The global media has neither a centre nor perforce any periphery. In the fortunately decentred world we live, any source of news is just one democratically located click away from the other. The debates and conversations do not happen in the US or Europe - for they are critically pulled and pushed into their global consequences - and as such they happen everywhere and anywhere. From old fashioned networks like ABC, NBC, and CBS, to cable TV outlets like Fox News and CNN, to corporate printed media like New York Times and Washington Post to bastions of bourgeois liberalism like the New Yorker, to the liberal greasing of Zionist theft of Palestine in Haaretz … we swing sideways to state controlled media like BBC and its counterparts in the Arab and Muslim world. BBC is an extension of the critical intelligence at the service of British foreign policy and by extension a belated Euro-Universalism that no African or South Asian employee of the BBC can conceal.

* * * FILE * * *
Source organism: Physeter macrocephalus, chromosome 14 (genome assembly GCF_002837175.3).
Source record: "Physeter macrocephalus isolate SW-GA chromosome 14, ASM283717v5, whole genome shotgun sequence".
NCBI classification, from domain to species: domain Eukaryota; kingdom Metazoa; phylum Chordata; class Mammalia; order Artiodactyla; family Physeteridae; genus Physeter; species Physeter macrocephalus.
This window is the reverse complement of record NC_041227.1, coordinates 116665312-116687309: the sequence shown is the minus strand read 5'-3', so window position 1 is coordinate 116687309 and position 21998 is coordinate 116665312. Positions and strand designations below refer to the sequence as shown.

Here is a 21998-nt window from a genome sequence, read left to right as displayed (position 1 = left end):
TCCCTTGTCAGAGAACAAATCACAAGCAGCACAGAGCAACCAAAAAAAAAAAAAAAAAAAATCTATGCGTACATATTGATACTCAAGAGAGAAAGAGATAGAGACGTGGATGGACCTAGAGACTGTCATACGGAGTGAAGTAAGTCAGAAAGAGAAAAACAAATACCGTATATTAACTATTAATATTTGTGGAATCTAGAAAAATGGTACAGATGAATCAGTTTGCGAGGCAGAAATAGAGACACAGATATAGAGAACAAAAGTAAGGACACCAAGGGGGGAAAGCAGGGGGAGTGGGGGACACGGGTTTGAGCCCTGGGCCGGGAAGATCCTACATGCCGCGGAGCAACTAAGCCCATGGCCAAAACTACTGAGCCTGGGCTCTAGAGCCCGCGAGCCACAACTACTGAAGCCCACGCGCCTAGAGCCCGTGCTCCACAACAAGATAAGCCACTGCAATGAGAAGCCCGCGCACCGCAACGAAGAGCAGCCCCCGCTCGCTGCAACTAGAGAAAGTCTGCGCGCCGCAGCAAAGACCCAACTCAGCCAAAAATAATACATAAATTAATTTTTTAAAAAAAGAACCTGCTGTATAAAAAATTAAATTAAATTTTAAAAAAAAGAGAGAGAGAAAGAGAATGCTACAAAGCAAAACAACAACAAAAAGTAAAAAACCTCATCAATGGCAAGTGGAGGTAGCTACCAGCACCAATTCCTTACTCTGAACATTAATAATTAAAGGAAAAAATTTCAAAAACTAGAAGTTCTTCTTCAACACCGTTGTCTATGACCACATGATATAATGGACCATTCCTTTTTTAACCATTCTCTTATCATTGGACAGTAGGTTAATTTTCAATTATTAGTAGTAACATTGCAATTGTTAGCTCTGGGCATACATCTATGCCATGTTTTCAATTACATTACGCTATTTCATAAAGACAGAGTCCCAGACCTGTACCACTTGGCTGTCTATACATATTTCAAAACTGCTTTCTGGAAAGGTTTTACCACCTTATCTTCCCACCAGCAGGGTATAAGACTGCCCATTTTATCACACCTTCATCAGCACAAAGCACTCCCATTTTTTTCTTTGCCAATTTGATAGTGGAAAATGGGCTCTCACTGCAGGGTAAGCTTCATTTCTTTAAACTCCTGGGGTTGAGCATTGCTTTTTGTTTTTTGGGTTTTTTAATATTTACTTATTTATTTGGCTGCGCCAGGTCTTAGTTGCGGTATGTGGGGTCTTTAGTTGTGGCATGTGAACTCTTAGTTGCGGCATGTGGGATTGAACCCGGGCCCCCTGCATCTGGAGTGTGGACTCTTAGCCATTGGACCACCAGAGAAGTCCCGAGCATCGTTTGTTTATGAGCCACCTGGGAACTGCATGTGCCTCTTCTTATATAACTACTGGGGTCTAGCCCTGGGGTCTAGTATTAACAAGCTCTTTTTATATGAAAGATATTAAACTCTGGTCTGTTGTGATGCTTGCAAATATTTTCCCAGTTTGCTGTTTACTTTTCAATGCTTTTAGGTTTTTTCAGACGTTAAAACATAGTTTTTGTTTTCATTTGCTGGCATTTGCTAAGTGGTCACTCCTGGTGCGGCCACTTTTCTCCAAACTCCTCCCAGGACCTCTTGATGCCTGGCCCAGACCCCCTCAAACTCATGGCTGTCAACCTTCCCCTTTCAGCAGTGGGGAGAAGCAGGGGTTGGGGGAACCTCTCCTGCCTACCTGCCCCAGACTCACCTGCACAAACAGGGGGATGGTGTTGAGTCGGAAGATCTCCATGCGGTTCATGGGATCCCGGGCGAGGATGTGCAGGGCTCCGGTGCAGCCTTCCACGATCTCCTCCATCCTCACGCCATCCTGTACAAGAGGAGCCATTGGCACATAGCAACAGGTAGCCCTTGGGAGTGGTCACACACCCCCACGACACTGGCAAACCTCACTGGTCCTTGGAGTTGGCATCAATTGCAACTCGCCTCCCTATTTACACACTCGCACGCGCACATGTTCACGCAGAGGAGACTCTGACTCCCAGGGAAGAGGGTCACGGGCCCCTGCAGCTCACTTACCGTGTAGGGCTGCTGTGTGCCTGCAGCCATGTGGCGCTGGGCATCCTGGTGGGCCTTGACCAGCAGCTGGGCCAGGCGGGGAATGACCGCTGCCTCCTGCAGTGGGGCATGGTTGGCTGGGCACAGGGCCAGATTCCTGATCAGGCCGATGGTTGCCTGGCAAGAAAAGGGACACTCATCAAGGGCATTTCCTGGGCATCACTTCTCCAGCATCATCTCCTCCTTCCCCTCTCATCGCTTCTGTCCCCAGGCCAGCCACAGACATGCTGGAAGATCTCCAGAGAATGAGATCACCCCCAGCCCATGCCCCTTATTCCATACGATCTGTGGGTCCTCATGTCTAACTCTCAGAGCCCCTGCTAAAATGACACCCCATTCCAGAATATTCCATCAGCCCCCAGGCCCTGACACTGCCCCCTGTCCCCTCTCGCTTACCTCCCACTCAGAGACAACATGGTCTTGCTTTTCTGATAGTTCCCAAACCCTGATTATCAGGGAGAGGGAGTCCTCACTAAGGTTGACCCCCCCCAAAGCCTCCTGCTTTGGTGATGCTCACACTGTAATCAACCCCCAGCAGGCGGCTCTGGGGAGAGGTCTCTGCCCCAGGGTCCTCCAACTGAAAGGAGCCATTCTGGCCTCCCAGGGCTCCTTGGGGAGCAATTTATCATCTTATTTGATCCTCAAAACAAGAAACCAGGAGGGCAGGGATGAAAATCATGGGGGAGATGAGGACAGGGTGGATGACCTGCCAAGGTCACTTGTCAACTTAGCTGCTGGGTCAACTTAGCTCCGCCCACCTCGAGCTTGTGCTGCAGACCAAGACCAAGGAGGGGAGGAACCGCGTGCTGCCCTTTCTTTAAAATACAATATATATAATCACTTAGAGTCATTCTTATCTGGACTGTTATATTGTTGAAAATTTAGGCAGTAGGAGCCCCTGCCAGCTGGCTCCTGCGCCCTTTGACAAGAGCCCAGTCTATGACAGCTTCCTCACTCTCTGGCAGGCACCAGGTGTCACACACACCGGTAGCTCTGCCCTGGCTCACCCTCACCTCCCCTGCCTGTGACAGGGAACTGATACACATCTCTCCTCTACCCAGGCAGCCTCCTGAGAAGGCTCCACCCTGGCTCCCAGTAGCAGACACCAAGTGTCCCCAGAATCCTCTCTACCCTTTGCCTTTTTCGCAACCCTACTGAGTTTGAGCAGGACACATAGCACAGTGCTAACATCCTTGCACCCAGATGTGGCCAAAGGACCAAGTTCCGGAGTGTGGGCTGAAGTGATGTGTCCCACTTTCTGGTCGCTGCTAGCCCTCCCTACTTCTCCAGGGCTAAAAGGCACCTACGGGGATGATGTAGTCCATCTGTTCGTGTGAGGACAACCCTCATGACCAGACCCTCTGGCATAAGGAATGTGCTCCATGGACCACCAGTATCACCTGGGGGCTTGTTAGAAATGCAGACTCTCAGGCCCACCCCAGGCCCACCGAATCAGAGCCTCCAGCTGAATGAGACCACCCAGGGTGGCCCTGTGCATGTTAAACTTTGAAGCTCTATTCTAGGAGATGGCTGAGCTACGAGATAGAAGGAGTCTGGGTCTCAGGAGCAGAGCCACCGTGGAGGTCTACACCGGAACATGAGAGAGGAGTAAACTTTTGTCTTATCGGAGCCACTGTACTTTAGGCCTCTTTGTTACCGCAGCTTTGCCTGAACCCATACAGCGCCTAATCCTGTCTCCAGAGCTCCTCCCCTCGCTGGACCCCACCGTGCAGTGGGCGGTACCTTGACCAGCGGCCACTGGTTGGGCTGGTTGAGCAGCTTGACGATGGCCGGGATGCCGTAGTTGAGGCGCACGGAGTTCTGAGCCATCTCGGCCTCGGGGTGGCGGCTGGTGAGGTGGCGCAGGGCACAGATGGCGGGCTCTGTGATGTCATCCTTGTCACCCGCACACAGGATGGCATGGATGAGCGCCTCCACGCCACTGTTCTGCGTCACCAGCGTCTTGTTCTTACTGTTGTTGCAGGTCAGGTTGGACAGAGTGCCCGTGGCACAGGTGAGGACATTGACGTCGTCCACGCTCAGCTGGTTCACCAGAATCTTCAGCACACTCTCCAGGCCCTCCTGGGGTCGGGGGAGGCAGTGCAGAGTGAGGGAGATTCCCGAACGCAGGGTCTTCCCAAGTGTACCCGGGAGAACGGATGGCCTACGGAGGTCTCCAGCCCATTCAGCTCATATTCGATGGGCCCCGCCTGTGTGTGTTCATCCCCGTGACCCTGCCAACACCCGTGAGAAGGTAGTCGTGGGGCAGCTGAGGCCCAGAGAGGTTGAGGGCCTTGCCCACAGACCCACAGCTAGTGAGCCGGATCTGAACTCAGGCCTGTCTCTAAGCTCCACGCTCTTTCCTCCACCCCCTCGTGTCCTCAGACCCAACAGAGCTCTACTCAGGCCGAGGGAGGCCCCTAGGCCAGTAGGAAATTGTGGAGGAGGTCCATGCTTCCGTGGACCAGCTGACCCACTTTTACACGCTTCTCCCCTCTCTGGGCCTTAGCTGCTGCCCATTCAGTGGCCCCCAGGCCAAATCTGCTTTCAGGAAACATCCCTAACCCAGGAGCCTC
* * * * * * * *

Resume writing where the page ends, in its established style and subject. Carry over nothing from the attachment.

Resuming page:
They criticize Al Jazeera for being quiet on the Qatari royal family and disregard their own sycophantic services to the British royalty. I have never read a single word on Al Jazeera so blatantly obsequious to the Qatar royal family as the BBC royal correspondents shower on the royal groins of their ruling family with unabashed adulation. This is not to say much more critical thinking is not required in any and all media, including and perhaps in particular on Al Jazeera. It is simply to say long after Fanon is gone we no longer need to reach for our knife when Europeans or Americans speak of objectivity. We just change the channel or click off to the next website.


* This article was the introduction of the "Journalism in Times of War" Book